Hiromi – Alive
Ok, I’d like to begin with an experiment. Close your eyes (no peeking now) and tell me what comes to mind when I say the words: “Japanese Jazz”?
Hmmm. Very interesting. Assuming you’re not a disgraced politician, then hopefully you conjured up an image similar to Hiromi.
At 37 this petit dynamo of a composer/pianist has single handedly created a whole Sub-Genre of music. One which is well worth a listen, even if jazz isn’t your normal thing.
It helps if you have the support of other talented musicians, and talented might be the understatement of the year when describing her two associates on this release. Simon Phillips (drums) and Anthony Jackson (bass) have a pedigree better than any winner at York races, and bring real panache to this fabulous album.
Phillips is recognized as one of the most versatile and talented drummers in the music industry. He spent 22 years behind the kit with American soft rock band ‘Toto’. He’s also worked with a veritable who’s who of the music industry, including ‘The Who’. Jackson is held in equally high regard and plays the somewhat unusual six string bass, known as a contrabass.
If I were looking for one word to describe this album it would be: Dynamic. It’s surprisingly fast paced and there are elements of rock, funk and jazz fusion at play. Hiromi is a stunning pianist. She manages to play at high speed and still gain absolute clarity from each note. During the quieter passages you can feel the depth of emotion she brings to her art, and the deft touch she has on the keyboard. Hiromi is also incredibly playful, for example a melodic track will be interrupted with a sudden thump on the keys from her fist.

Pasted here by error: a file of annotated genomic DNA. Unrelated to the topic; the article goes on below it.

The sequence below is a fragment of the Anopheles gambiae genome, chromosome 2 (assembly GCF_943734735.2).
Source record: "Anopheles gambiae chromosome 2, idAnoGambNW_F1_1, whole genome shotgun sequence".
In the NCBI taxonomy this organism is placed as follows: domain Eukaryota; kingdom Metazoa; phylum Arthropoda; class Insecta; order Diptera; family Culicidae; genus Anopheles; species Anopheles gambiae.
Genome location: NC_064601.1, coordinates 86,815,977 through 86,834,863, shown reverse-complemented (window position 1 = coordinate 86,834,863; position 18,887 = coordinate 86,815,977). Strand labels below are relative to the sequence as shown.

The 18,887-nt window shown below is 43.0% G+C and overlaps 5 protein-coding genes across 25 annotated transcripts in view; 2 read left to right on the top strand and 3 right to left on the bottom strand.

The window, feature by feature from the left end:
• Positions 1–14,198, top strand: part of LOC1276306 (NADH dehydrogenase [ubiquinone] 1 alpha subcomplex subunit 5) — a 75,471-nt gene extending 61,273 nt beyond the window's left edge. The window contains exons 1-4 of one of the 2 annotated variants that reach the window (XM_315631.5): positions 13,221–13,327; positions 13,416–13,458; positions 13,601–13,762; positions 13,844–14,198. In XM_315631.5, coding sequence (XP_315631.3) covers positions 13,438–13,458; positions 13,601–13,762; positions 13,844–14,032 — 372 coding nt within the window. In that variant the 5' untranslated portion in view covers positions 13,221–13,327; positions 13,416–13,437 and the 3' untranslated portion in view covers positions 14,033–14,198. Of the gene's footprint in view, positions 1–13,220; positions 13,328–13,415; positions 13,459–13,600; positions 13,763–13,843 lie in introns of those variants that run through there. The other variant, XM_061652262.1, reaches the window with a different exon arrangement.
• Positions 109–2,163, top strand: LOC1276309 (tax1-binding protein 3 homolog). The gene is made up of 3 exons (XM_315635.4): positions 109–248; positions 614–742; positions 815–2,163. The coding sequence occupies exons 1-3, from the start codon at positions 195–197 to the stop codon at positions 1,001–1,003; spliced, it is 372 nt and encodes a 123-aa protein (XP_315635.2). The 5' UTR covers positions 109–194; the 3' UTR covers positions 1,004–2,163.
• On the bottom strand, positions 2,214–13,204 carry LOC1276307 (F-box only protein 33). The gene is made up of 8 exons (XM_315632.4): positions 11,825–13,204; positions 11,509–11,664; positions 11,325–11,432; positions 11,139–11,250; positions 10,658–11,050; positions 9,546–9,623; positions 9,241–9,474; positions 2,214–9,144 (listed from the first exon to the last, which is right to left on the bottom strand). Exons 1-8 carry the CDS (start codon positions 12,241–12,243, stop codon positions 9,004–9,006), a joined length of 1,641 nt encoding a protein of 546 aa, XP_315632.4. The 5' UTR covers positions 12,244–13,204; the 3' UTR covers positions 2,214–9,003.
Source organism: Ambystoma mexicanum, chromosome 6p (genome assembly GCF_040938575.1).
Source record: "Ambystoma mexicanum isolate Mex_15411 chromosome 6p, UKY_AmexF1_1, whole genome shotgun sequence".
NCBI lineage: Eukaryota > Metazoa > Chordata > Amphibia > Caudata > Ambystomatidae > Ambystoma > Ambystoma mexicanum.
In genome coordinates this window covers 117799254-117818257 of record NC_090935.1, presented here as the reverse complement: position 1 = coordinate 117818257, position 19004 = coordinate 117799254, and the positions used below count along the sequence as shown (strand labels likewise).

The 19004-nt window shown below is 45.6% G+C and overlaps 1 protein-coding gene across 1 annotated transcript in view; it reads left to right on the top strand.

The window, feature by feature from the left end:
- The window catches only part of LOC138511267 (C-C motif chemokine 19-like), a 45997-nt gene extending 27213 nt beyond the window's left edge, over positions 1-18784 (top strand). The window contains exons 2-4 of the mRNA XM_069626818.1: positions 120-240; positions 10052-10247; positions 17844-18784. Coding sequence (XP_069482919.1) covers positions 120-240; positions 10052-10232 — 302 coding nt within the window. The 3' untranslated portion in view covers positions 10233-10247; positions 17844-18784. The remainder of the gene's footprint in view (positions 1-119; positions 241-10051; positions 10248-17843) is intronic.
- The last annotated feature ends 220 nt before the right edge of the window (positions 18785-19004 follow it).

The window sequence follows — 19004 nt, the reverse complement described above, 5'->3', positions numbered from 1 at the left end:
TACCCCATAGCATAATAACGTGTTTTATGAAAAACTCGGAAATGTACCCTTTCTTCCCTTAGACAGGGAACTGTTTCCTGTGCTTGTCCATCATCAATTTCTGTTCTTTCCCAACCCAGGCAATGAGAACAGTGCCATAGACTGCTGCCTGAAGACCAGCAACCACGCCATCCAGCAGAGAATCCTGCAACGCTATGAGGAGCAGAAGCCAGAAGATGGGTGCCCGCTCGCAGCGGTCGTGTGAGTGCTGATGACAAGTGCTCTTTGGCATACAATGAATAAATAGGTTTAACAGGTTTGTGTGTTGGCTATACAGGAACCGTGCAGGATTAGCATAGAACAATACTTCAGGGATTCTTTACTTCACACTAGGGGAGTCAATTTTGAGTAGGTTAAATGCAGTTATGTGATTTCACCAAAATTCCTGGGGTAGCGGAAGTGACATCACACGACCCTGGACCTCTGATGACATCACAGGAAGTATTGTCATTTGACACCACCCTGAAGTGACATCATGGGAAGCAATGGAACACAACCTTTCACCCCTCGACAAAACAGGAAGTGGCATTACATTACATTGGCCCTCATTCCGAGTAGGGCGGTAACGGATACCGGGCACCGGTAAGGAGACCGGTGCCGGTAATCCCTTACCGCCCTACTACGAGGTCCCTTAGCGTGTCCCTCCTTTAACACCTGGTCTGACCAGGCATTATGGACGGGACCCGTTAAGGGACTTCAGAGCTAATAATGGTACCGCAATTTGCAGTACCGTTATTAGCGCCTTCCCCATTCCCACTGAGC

The first track on the album is the title track ‘Alive’. After a dramatic intro the music opens up to showcase some great synchronized musicianship between Hiromi, Phillips and Jackson. Phillips’ cymbal work is well worth admiring, particularly when he lets rip on the reverse china crash cymbal which gives this number a progressive rock feel.
The second track ‘Wanderer’ begins with some fast paced piano notes from Hiromi before settling into a delightful rhythm that incorporates elements of both jazz and swing.
If you are a drummer, or a fan of drumming, then I’m going to mention Simon Phillips’ name in the same breath as Neil Peart (God rest his soul). The Rush drummer was noted for his ability to construct complex drum patterns and play musical rather than self-indulgent drum solos. Phillips is right up there with him. This is particularly evident on the third track ‘Dreamer’ with its intricate routines played out across a variety of cymbals and tom-tom drums.
Up next is ‘Seeker’. This has the most jazz like feel of all the tracks on the album, but even here it’s jazz with a twist. The fifth track is ‘Player’, which has a lovely shuffle feel to the bass line, and the deeper notes from Jackson’s bass underpin this tuneful number.
‘Warrior’ has an altogether more somber feel at the outset, before moving up a gear and featuring some excellent hammering down on the keys from Hiromi.
‘Firefly’ has a dreamlike feel to it, and the piano lines have a vocal like quality to them. It’s the kind of track that has you drifting away in seconds. ‘Spirit’ follows in a similar vein, before the final track ‘Life Goes On’. This is another blaze of glory kind of number, with a lovely funk feel to the melody which builds to a crescendo finish.
Pianists rarely get the recognition they deserve (with the possible exception of Elton John, Amy Lee of Evanescence and the classical Chinese pianist Lang Lang). If Hiromi were a guitarist we’d be comparing her to Eric Clapton for her deft touch, and Yngwie Malmsteen for her speed. But, somehow, comparisons of any kind seem futile when you have the originality of Hiromi.
(April 2016, edited Nov 2020)